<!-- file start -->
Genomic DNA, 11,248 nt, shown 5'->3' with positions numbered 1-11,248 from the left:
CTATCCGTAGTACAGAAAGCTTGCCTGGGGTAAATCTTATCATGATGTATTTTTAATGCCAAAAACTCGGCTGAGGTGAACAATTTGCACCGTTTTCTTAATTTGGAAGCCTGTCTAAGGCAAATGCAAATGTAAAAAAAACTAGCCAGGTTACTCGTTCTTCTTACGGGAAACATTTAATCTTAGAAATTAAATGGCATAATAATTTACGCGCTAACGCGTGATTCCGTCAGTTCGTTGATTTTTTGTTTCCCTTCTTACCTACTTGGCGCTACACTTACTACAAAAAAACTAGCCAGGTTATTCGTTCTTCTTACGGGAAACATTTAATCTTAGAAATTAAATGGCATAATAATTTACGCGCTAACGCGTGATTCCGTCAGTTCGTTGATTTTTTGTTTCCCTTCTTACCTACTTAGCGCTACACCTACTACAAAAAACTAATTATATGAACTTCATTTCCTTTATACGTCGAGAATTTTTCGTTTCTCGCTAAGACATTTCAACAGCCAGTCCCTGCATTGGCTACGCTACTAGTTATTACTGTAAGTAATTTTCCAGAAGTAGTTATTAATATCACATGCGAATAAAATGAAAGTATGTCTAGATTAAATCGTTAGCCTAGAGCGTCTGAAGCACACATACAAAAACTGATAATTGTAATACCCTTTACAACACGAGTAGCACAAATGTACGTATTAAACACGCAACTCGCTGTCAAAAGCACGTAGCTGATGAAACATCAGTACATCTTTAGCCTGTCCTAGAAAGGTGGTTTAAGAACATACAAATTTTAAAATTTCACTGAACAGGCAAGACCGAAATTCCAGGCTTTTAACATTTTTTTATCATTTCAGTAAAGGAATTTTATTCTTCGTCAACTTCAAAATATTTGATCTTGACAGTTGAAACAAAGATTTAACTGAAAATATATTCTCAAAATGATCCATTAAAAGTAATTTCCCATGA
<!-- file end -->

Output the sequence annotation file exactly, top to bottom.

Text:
Genomic DNA, 11,248 nt, shown 5'->3' with positions numbered 1-11,248 from the left:
CTATCCGTAGTACAGAAAGCTTGCCTGGGGTAAATCTTATCATGATGTATTTTTAATGCCAAAAACTCGGCTGAGGTGAACAATTTGCACCGTTTTCTTAATTTGGAAGCCTGTCTAAGGCAAATGCAAATGTAAAAAAAACTAGCCAGGTTACTCGTTCTTCTTACGGGAAACATTTAATCTTAGAAATTAAATGGCATAATAATTTACGCGCTAACGCGTGATTCCGTCAGTTCGTTGATTTTTTGTTTCCCTTCTTACCTACTTGGCGCTACACTTACTACAAAAAAACTAGCCAGGTTATTCGTTCTTCTTACGGGAAACATTTAATCTTAGAAATTAAATGGCATAATAATTTACGCGCTAACGCGTGATTCCGTCAGTTCGTTGATTTTTTGTTTCCCTTCTTACCTACTTAGCGCTACACCTACTACAAAAAACTAATTATATGAACTTCATTTCCTTTATACGTCGAGAATTTTTCGTTTCTCGCTAAGACATTTCAACAGCCAGTCCCTGCATTGGCTACGCTACTAGTTATTACTGTAAGTAATTTTCCAGAAGTAGTTATTAATATCACATGCGAATAAAATGAAAGTATGTCTAGATTAAATCGTTAGCCTAGAGCGTCTGAAGCACACATACAAAAACTGATAATTGTAATACCCTTTACAACACGAGTAGCACAAATGTACGTATTAAACACGCAACTCGCTGTCAAAAGCACGTAGCTGATGAAACATCAGTACATCTTTAGCCTGTCCTAGAAAGGTGGTTTAAGAACATACAAATTTTAAAATTTCACTGAACAGGCAAGACCGAAATTCCAGGCTTTTAACATTTTTTTATCATTTCAGTAAAGGAATTTTATTCTTCGTCAACTTCAAAATATTTGATCTTGACAGTTGAAACAAAGATTTAACTGAAAATATATTCTCAAAATGATCCATTAAAAGTAATTTCCCATGA